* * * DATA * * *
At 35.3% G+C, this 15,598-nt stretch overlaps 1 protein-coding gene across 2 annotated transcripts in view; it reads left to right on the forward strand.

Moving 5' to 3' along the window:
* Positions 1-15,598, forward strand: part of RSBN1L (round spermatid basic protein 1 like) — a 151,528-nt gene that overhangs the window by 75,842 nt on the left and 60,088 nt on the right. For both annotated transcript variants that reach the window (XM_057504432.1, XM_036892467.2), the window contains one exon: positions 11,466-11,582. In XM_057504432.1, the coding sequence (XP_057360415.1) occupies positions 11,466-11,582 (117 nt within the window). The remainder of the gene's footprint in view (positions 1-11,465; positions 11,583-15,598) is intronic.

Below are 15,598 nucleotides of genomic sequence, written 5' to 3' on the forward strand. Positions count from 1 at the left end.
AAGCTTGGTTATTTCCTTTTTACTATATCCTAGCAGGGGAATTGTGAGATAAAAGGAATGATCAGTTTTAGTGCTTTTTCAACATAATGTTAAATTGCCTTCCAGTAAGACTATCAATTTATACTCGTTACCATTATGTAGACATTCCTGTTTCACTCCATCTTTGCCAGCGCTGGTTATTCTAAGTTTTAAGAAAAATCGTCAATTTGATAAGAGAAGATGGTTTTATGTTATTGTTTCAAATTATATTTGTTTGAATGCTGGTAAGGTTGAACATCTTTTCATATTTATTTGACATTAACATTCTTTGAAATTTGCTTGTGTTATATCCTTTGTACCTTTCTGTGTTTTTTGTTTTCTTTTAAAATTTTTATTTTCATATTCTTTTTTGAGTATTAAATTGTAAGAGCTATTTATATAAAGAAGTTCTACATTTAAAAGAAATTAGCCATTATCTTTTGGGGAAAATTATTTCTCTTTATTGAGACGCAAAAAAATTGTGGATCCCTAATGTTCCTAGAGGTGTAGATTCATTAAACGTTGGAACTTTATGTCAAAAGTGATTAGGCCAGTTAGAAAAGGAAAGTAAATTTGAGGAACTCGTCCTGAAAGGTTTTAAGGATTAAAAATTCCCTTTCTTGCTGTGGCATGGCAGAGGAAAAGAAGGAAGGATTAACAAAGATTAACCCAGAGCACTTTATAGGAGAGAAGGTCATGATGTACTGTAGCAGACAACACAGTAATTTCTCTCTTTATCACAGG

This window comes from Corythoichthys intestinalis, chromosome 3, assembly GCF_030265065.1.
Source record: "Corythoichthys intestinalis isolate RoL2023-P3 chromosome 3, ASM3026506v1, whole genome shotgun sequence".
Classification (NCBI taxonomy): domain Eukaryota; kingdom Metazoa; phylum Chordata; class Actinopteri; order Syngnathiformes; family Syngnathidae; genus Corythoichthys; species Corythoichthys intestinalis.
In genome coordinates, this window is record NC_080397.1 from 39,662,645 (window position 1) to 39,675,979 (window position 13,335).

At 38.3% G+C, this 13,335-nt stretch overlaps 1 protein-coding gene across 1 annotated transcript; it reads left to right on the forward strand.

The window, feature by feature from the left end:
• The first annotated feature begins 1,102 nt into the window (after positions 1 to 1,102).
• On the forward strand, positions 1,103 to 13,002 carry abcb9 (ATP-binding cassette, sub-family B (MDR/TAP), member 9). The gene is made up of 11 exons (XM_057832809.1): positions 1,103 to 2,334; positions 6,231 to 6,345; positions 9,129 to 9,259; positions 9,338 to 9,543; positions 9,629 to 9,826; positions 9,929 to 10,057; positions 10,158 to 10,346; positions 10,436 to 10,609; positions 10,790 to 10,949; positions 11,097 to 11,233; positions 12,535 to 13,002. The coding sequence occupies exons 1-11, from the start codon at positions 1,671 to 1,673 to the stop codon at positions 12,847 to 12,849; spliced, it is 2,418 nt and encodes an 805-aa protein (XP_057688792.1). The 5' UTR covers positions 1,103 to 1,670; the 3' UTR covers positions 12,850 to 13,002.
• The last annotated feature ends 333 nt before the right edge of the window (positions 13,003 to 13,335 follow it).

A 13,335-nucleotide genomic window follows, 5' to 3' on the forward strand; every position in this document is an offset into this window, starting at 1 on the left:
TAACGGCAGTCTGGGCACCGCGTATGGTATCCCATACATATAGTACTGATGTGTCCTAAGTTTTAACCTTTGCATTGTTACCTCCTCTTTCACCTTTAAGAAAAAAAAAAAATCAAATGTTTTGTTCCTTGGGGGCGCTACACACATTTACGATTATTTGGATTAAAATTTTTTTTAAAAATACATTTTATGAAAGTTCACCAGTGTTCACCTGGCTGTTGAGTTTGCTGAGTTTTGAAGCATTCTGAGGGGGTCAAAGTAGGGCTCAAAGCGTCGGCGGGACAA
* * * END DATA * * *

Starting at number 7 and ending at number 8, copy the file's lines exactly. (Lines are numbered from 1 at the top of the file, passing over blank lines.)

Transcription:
Source record: "Corythoichthys intestinalis isolate RoL2023-P3 chromosome 3, ASM3026506v1, whole genome shotgun sequence".
Classification (NCBI taxonomy): domain Eukaryota; kingdom Metazoa; phylum Chordata; class Actinopteri; order Syngnathiformes; family Syngnathidae; genus Corythoichthys; species Corythoichthys intestinalis.